Back in your Extension app, you now have to use attributes to link up your F# code with elements within the Storyboard. The RegisterAttribute on your WKInterfaceController links to the customClass attribute of the controller element, and the name of your OutletAttribute properties must correspond to the property attribute of the outlet elements. Finally, the selector attribute of your action elements must have a corresponding ActionAttribute :

    namespace WatchX

    open System
    open UIKit
    open Foundation
    open WatchKit

    [<register ("InterfaceController")>]
    type InterfaceController(ip : IntPtr) = 
        inherit WKInterfaceController(ip)

        let mutable label : WKInterfaceLabel = null
        let mutable button : WKInterfaceButton = null

        let mutable clickCount = 0
        member this.myLabel with get() = label
        member this.myLabel with set(v) = label < - v

        member this.myButton with get() = button
        member this.myButton with set(v) = button < - v

        member this.OnButtonPush () =
            clickCount < - clickCount + 1
            sprintf "Pressed %d times" clickCount 
            |> this.myLabel.SetText 

        override this.Awake (context) = 
            System.Console.WriteLine("Hello F#")
            this.myLabel.SetText("F# |> I ♡")

And that’s really all there is to putting F# on your wrist!

Github project

Xamarin.Forms Programming in F#

Things are kind of busy what with Evolve being only 40 days away and iOS 8 coming down the pipe, but I thought I’d share the easy hack that allows you to program Xamarin.Forms with F#.

(Of course, Xamarin loves F# and official support and templates and documentation and all that sort of stuff is forthcoming. This is just something you can do for the moment to begin exploring Xamarin.Forms with F#.)

tl;dr: Use the beta PCL 78 F# Core and link to the facade assemblies for monotouch

OK, so assuming that was a bit too brief…

In Xamarin.Studio create a “New solution…” of type F#/iOS/iPhone/Empty Project…

Open the “References” folder and delete the existing reference to Fsharp.core.dll.

Right-click the solution and select “Add Packages…”

Screenshot 2014-08-27 15.42.39


In the NuGet dialog, select “Show pre-release packages” and type FSharp.Core into the search box. This should allow you to add the “FSharp.Core Mono delay signed” package.

Screenshot 2014-08-27 15.25.05Also, add the Xamarin.Forms package:

Screenshot 2014-08-27 15.46.26

And now the tricky part!  You have to add references to the System.ObjectModel.dll and System.Runtime.dlls from the monotouch facade assemblies by hand.

Right-click on the References folder, Select “Edit…”, and select “.NET Assembly”. Add references to System.ObjectModel.dll and System.Runtime.dll from, in my case:


Your path may be a little different.

Write a Xamarin.Forms app in 36 lines of code :

namespace FSXF1

open System
open MonoTouch.UIKit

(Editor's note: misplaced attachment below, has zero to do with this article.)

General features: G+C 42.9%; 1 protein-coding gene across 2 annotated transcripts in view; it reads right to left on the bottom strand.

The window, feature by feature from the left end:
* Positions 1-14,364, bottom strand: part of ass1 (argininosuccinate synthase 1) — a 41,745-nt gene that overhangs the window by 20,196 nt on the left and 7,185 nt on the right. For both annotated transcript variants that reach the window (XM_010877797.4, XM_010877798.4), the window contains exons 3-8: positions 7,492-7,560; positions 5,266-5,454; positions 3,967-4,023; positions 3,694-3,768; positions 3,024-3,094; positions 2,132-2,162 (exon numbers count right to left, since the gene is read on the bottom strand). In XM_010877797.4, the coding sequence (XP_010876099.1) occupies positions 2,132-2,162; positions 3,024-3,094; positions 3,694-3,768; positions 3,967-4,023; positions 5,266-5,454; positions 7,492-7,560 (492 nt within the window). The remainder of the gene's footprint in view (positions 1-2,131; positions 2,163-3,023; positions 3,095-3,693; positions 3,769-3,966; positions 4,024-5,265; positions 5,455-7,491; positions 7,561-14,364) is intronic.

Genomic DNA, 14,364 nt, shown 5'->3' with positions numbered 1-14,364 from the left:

open MonoTouch.Foundation
open Xamarin.Forms

type App = class
 static member GetMainPage =
   let lbl = new Label()
   lbl.Text <- "Hello, F# Xam.Forms!"
   lbl.VerticalOptions <- LayoutOptions.CenterAndExpand
   lbl.HorizontalOptions <- LayoutOptions.CenterAndExpand

   let cp = new ContentPage()
   cp.Content <- lbl

type AppDelegate() =
 inherit UIApplicationDelegate()

 member val Window = null with get, set

// This method is invoked when the application is ready to run.
 override this.FinishedLaunching(app, options) =
   this.Window <- new UIWindow(UIScreen.MainScreen.Bounds)
   this.Window.RootViewController <- App.GetMainPage.CreateViewController()

module Main =
   let main args =
     UIApplication.Main(args, null, "AppDelegate")

And you’re good to go!

Screenshot 2014-08-25 10.16.14


P.S. If it helps:

The Protocol Pattern

In C# (and F#), one can define extension methods on interfaces. These extension methods can have implementations, which can be used as default implementations for implementors of the extension. I haven’t heard a name for this technique.


interface IFoo


static class IFoo_Extensions 
	public static void Foo(this IFoo self) { Console.WriteLine("Foo"); }

class ImplementingClass : IFoo


class MainClass
	public static void Main (string[] args)
		var aFoo = new ImplementingClass ();
		aFoo.Foo (); //Prints "Foo" from extension default implementation


Xamarin uses this pattern extensively when binding Objective-C Protocols, which are essentially interfaces with optional methods. For instance, if you have an interface where some methods must be implemented by the library user but some aren’t, you can do this:

interface IFoo
	//Methods defined here, as always, must be implemented
	void Necessary ();

static class IFoo_Extensions
	//"Optional" methods defined here with default implementations
	public static void Optional (this IFoo self)

class ImplementingClass : IFoo
	public void Necessary ()
		Console.WriteLine ("Necessary");

//    public void Optional()
//    {
//        Console.WriteLine("Overridden");
//    }


Obviously, it’s not exactly the same to have a default implementation defined in an extension method as it is to have an optional method that simply does not exist. But conceptually it’s close enough that I’ve started referring to this technique as the “Protocol Pattern.”